Obama concluded by saying, "And to all Africans who are pursuing a future of hope and opportunity, know this: You have a partner and a friend in the United States. That"s why we"ll work with you to develop strong institutions, clear legal frameworks and the regulations and infrastructure that help bring new products to market."

Obama did not talk then about any specific measures he might pursue to strengthen the AGOA.

But on Nov. 17, 2009, Rep. Jim McDermott, D-Wash., introduced H.R. 4101, which seeks to strengthen and improve the AGOA. Among its provisions, it would: extend benefits to all AGOA countries until 2019 and make benefits to AGOA Less Developed Countries permanent; increase the focus on trade capacity building and ensure other poor nations receive trade benefits with the United States; and include provisions to protect the trade interests of AGOA countries in apparel categories where they are particularly competitive.

Said McDermott: "This bill will build upon the successes of the African Growth and Opportunity Act and improve the opportunity for trade with our African partners while helping poor nations outside of Africa benefit from duty-free trade with the United States. And while this legislation will help a new group of countries, it also includes a series of protections designed to ensure African nations already benefiting from trade preferences won"t be negatively affected."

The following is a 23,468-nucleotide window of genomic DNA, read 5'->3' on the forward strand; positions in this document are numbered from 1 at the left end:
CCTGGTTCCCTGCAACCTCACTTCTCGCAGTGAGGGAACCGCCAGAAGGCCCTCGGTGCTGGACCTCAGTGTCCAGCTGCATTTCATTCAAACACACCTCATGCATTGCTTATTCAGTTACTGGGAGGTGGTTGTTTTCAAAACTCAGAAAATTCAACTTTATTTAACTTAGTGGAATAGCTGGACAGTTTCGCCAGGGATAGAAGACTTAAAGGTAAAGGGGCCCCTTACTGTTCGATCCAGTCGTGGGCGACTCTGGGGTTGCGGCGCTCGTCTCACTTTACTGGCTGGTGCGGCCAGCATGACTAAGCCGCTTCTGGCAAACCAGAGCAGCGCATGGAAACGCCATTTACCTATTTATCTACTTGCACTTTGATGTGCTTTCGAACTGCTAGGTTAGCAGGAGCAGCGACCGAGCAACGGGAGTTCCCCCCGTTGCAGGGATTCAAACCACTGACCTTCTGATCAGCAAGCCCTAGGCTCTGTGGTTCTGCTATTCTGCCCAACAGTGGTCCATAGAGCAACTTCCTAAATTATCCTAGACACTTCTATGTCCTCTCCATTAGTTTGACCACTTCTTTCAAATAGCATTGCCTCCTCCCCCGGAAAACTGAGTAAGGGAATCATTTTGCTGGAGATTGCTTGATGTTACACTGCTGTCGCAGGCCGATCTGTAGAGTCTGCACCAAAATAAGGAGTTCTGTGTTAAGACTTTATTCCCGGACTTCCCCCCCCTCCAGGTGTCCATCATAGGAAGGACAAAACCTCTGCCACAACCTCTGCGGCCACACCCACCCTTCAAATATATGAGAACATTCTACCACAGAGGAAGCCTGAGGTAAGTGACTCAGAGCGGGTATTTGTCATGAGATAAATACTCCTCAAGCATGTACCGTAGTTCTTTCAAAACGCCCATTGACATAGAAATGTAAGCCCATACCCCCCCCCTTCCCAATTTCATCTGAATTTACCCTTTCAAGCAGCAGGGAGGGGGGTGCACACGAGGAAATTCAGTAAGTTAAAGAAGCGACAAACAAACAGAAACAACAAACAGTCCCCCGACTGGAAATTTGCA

In a statement before the House Committee on Ways and Means, Subcommittee on Trade, on Nov. 17, McDermott said, "While there are details to work out, I think there is broad agreement that our trade programs need to be stable, they need to be simplified, they need to be more effective, and they need to help more people."

We want to see where this bill goes before we render a final decision on this promise. But the fact that a bill was introduced, and in light of Obama's comments in support of reforming the AGOA, we will move this one to In the Works.

Our Sources

White House Web site, Presidential Proclamation - To Take Certain Actions Under the African Growth and Opportunity Act, Dec. 23, 2009

White House Web site, President Barack Obama"s video message to the AGOA Forum in Kenya , Aug. 5, 2009

White House Web site, Ambassador Kirk at the AGOA Forum , Aug. 4, 2009

Los Angeles Times, "Struggling to make it in Kenya," by Edmund Sanders, Aug. 5, 2009

Rep. Jim McDermott's Web site, Press release: Rep. McDermott Introduces Bill to Improve Trade Benefits to Poor Countries , Nov. 20, 2009

Congressional Quarterly,   Statement of Rep. Jim McDermott before the House Ways and Means Committee — Subcommittee on Trade, Nov. 17, 2009

Reuters, "U.S. Ends Trade Benefits For 3 Countries," Dec. 24, 2009